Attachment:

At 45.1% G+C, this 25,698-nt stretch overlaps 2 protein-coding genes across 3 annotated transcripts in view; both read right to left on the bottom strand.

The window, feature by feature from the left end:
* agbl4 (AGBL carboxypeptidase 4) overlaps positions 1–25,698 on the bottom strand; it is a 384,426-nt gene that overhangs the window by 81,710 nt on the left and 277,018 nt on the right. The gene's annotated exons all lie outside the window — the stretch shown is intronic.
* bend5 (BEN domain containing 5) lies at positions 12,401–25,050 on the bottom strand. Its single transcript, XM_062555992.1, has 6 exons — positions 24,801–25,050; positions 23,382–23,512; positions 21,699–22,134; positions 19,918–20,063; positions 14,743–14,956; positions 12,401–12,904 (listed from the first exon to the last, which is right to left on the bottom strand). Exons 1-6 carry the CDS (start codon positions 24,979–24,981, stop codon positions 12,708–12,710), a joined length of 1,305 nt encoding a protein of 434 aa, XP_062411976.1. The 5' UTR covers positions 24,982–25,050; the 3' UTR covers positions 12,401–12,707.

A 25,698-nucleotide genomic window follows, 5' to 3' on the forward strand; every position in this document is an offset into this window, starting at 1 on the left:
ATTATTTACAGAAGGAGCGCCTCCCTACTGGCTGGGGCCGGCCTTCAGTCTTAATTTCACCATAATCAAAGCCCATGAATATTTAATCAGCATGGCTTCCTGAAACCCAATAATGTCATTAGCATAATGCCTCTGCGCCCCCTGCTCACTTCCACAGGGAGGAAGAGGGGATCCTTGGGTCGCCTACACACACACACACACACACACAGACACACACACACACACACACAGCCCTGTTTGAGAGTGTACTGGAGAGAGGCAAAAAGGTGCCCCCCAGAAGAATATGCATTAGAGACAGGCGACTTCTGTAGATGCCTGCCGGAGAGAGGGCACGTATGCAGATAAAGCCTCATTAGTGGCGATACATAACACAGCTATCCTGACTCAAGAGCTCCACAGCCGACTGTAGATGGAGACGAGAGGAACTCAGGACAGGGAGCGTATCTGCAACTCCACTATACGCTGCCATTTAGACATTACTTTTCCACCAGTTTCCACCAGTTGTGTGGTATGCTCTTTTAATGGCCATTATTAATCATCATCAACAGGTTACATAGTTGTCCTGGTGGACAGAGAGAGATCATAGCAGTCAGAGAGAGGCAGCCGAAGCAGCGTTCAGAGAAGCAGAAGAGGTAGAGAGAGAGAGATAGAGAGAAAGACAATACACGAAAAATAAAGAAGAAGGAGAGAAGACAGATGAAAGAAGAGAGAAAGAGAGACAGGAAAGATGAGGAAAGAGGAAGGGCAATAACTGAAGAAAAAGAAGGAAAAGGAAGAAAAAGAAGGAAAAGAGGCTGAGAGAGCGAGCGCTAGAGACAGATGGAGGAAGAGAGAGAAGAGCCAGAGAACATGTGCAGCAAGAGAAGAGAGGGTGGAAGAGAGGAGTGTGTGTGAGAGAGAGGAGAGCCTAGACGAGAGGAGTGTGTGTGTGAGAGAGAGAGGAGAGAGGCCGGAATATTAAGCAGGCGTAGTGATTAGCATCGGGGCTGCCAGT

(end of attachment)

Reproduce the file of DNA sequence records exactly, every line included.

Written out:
At 45.1% G+C, this 25,698-nt stretch overlaps 2 protein-coding genes across 3 annotated transcripts in view; both read right to left on the bottom strand.

The window, feature by feature from the left end:
* agbl4 (AGBL carboxypeptidase 4) overlaps positions 1–25,698 on the bottom strand; it is a 384,426-nt gene that overhangs the window by 81,710 nt on the left and 277,018 nt on the right. The gene's annotated exons all lie outside the window — the stretch shown is intronic.
* bend5 (BEN domain containing 5) lies at positions 12,401–25,050 on the bottom strand. Its single transcript, XM_062555992.1, has 6 exons — positions 24,801–25,050; positions 23,382–23,512; positions 21,699–22,134; positions 19,918–20,063; positions 14,743–14,956; positions 12,401–12,904 (listed from the first exon to the last, which is right to left on the bottom strand). Exons 1-6 carry the CDS (start codon positions 24,979–24,981, stop codon positions 12,708–12,710), a joined length of 1,305 nt encoding a protein of 434 aa, XP_062411976.1. The 5' UTR covers positions 24,982–25,050; the 3' UTR covers positions 12,401–12,707.

A 25,698-nucleotide genomic window follows, 5' to 3' on the forward strand; every position in this document is an offset into this window, starting at 1 on the left:
ATTATTTACAGAAGGAGCGCCTCCCTACTGGCTGGGGCCGGCCTTCAGTCTTAATTTCACCATAATCAAAGCCCATGAATATTTAATCAGCATGGCTTCCTGAAACCCAATAATGTCATTAGCATAATGCCTCTGCGCCCCCTGCTCACTTCCACAGGGAGGAAGAGGGGATCCTTGGGTCGCCTACACACACACACACACACACACAGACACACACACACACACACACAGCCCTGTTTGAGAGTGTACTGGAGAGAGGCAAAAAGGTGCCCCCCAGAAGAATATGCATTAGAGACAGGCGACTTCTGTAGATGCCTGCCGGAGAGAGGGCACGTATGCAGATAAAGCCTCATTAGTGGCGATACATAACACAGCTATCCTGACTCAAGAGCTCCACAGCCGACTGTAGATGGAGACGAGAGGAACTCAGGACAGGGAGCGTATCTGCAACTCCACTATACGCTGCCATTTAGACATTACTTTTCCACCAGTTTCCACCAGTTGTGTGGTATGCTCTTTTAATGGCCATTATTAATCATCATCAACAGGTTACATAGTTGTCCTGGTGGACAGAGAGAGATCATAGCAGTCAGAGAGAGGCAGCCGAAGCAGCGTTCAGAGAAGCAGAAGAGGTAGAGAGAGAGAGATAGAGAGAAAGACAATACACGAAAAATAAAGAAGAAGGAGAGAAGACAGATGAAAGAAGAGAGAAAGAGAGACAGGAAAGATGAGGAAAGAGGAAGGGCAATAACTGAAGAAAAAGAAGGAAAAGGAAGAAAAAGAAGGAAAAGAGGCTGAGAGAGCGAGCGCTAGAGACAGATGGAGGAAGAGAGAGAAGAGCCAGAGAACATGTGCAGCAAGAGAAGAGAGGGTGGAAGAGAGGAGTGTGTGTGAGAGAGAGGAGAGCCTAGACGAGAGGAGTGTGTGTGTGAGAGAGAGAGGAGAGAGGCCGGAATATTAAGCAGGCGTAGTGATTAGCATCGGGGCTGCCAGT